On-campus internship provides exceptional experience

By Alexa Ganzeveld ’21

For international students, finding an internship can be a stressful experience. Because of the limitations of their educational Visas, off-campus internships almost always require extra paperwork and authorization from the federal government. When Ryan Keel ’21, from eSwatini, South Africa, approached Jo Dorrance, the college’s internship coordinator, he was hopeful she could help him secure an on-campus opportunity that would provide him with the same real-world experience that an off-campus internship would offer.

And she didn’t disappoint.

“She’s the best link if anybody else is wanting an internship. She’s a great resource,” said Keel, a double major in computer science and computer information systems, said.

During the summer of 2020, Keel served as an intern for Jenzabar, a technology suite for higher education, without ever having to leave campus. The internship program, which the company launched in 2017, provides students with opportunities to gain real-world experience working in technology while helping their institutions better leverage Jenzabar software across multiple departments. Interns are employed by their schools — a bonus for international students like Keel — but Jenzabar funds their wages.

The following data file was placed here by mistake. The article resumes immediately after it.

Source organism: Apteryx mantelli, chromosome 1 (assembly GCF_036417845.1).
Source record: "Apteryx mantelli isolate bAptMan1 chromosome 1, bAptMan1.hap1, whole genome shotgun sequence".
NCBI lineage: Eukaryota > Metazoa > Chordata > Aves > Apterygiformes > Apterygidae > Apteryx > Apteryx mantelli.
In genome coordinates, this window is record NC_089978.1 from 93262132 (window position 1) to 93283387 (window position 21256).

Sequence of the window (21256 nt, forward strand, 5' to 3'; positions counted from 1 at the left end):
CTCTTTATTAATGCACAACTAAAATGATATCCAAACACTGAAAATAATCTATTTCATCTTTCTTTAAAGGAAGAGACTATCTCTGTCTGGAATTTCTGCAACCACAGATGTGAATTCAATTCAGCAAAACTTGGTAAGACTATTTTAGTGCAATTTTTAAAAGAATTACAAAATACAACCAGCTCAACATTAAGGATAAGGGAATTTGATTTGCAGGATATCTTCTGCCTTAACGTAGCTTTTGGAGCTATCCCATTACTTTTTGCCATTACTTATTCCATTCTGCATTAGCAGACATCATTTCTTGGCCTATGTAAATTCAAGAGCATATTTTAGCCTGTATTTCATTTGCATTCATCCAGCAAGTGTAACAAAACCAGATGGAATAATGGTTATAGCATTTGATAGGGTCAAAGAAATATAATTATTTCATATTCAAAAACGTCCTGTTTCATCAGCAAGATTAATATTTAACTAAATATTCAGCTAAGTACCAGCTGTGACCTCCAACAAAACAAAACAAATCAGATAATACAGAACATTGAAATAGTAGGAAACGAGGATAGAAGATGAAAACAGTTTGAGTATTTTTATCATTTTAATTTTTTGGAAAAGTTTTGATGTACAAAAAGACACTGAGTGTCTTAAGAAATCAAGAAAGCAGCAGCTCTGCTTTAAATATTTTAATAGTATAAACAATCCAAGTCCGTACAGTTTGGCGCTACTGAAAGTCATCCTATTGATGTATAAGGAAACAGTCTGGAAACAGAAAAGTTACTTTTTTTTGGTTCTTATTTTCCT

“Jenzabar provides pretty much all of what Wartburg uses when it comes to databases. Most of the software that gets used is a Jenzabar product, and they provide that kind of service to a lot of colleges around the United States,” Keel said.

Ryan Keel

Each of the 51 2020 Jenzabar interns had a different role based on the needs of their individual college. For Keel, that meant making paper forms for registering for, adding, and dropping classes all available online.

“It takes five minutes to fill out a form and submit it through the way that I’m making, compared to potentially three days of you walking back and forth, trying to organize meetings with your advisers, anyone who’s sponsoring whatever you’re trying to do, and going back to the registrar. It can take a long time compared to if everything is just online,” Keel said. “Once it does go live, it’ll be easier for the students and advisers to complete any form, from anywhere, in a matter of minutes,” Keel said.

Keel, who attended Waterford Kamhlaba United World College of Southern Africa, felt that Wartburg was the best fit for him because of the size and the computer science and computer information systems programs. On-campus, he is involved in the International Club and African Representative Council. After graduation, Keel hopes to stay in the United States and find work in his field.